As technology such as artificial intelligence and robots continue to replace workers and perform their jobs more efficiently, there is growing concern that people will soon be completely replaced by automated processes. In reality, automation and new tools have been replacing human-operated jobs for hundreds of years.
From knocker ups to log drivers and switchboard operators, there is a time and place for every job until it’s no longer needed. You might still find a few of these positions in the wild but they are mostly ceremonial or used as gimmicks in modern times.
Wait until you read about the illegal work that “hush shopkeepers” were tasked with completing in plain sight of police.
Other than the occasional breakdown, elevators are easy to operate with the push of a button but that wasn’t always the case. Until automatic elevators came around in the 1950s, they were almost always controlled by an elevator operator. Elevator operators were responsible for controlling the doors, choosing elevator speeds and ensuring the elevator was not over capacity during busy times of the day. Some fancy hotels and buildings in metro areas still provide for this job but it’s obsolete in terms of actual need. In this photo, an elevator operator takes a sheep and goose for a ride in the Waldorf-Astoria Hotel.
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In the 1950s you would be hard-pressed to find a house that wasn’t getting milk delivered by the local milkman. Sometimes they would even deliver eggs and butter. As the years progressed, home refrigeration continued to grow in popularity and milk delivery became a thing of the past. This job isn’t completely gone with Oberweis still offering the service in select parts of the United States. Just keep in mind that milk delivery in modern times comes at a premium.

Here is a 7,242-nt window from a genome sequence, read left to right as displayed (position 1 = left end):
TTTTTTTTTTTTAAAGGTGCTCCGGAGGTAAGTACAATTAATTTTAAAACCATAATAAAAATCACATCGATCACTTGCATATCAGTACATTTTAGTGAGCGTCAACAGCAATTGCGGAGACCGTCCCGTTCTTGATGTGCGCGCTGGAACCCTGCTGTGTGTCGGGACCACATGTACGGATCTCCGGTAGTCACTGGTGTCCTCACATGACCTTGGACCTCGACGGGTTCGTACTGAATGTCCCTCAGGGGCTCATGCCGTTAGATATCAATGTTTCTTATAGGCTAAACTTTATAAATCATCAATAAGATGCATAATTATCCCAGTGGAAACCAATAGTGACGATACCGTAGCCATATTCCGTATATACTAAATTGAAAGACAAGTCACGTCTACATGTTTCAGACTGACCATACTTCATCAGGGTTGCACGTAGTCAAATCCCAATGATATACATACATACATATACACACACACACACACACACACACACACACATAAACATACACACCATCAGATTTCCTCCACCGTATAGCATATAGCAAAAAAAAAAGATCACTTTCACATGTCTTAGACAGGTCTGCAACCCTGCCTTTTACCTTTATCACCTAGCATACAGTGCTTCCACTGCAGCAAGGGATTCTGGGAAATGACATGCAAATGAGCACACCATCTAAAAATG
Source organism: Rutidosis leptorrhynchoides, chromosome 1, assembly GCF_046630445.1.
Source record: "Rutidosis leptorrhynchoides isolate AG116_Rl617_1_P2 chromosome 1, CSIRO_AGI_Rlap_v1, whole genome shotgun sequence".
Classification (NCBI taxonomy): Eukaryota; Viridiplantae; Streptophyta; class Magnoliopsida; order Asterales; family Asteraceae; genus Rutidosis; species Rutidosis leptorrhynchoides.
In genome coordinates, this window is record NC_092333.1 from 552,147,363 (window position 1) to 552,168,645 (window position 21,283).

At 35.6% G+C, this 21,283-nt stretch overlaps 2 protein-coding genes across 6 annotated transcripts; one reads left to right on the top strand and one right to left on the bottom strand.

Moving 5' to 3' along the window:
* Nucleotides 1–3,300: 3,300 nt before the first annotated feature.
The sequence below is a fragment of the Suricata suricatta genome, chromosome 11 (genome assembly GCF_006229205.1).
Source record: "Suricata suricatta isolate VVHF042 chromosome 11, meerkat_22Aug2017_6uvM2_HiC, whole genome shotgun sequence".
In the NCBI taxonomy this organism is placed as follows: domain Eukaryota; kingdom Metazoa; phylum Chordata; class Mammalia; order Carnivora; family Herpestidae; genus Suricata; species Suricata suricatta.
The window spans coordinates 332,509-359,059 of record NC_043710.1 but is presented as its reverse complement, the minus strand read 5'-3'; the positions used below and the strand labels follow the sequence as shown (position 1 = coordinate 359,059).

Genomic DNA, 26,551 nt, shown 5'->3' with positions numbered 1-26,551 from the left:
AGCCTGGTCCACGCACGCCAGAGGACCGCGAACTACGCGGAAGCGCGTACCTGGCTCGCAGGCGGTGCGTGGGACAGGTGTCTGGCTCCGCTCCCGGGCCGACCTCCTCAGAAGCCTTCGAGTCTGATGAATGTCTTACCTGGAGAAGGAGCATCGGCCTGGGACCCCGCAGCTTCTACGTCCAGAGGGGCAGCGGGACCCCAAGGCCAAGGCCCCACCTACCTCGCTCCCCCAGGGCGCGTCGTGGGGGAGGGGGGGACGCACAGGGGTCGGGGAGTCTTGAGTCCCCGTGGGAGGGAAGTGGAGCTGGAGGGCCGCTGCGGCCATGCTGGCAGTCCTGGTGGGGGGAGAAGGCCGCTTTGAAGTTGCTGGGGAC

Once a popular job, the Linotype Operator was responsible for setting a hot metal typesetting system used in the production of newspapers in the late 1880s. After phototypesetting was created in the early 1960s the job was quickly replaced. These days, the newspaper is produced on computers and sent to digital newspaper printers where production is quickly completed. This was actually a very large industry utilized all around the world until modern technology swooped in and left thousands of people unemployed.
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When we think of computers today the thought of laptops, desktops, tablets, and smartphones come to mind. The first use of the term “computer” actually referred to women who gathered in rooms and crunched numbers by hand. These women used their smarts to complete various tasks, never relying on calculators or other forms of completion. The computer job was eventually replaced by electronic devices which were given the same name as the job they replaced — that had to sting a little bit. The women on the left in this photo, taken in 1955, is NASA/NACA human computer, Amy Ruhlin.
In the 1950s and 1960s, the Billy Boy was responsible for making tea for men who were hard at work. They were considered apprentices and spent their days making sure construction and other workers were well hydrated as they toiled outdoors for many hours. These days interns still fetch coffee and tea but usually, it’s from the company break room or a quick run through the Starbucks drive-thru. I’m not sure what they were apprenticing for but it sounds like boring work.
Bowling Alley Pinsetter Or Pin Boys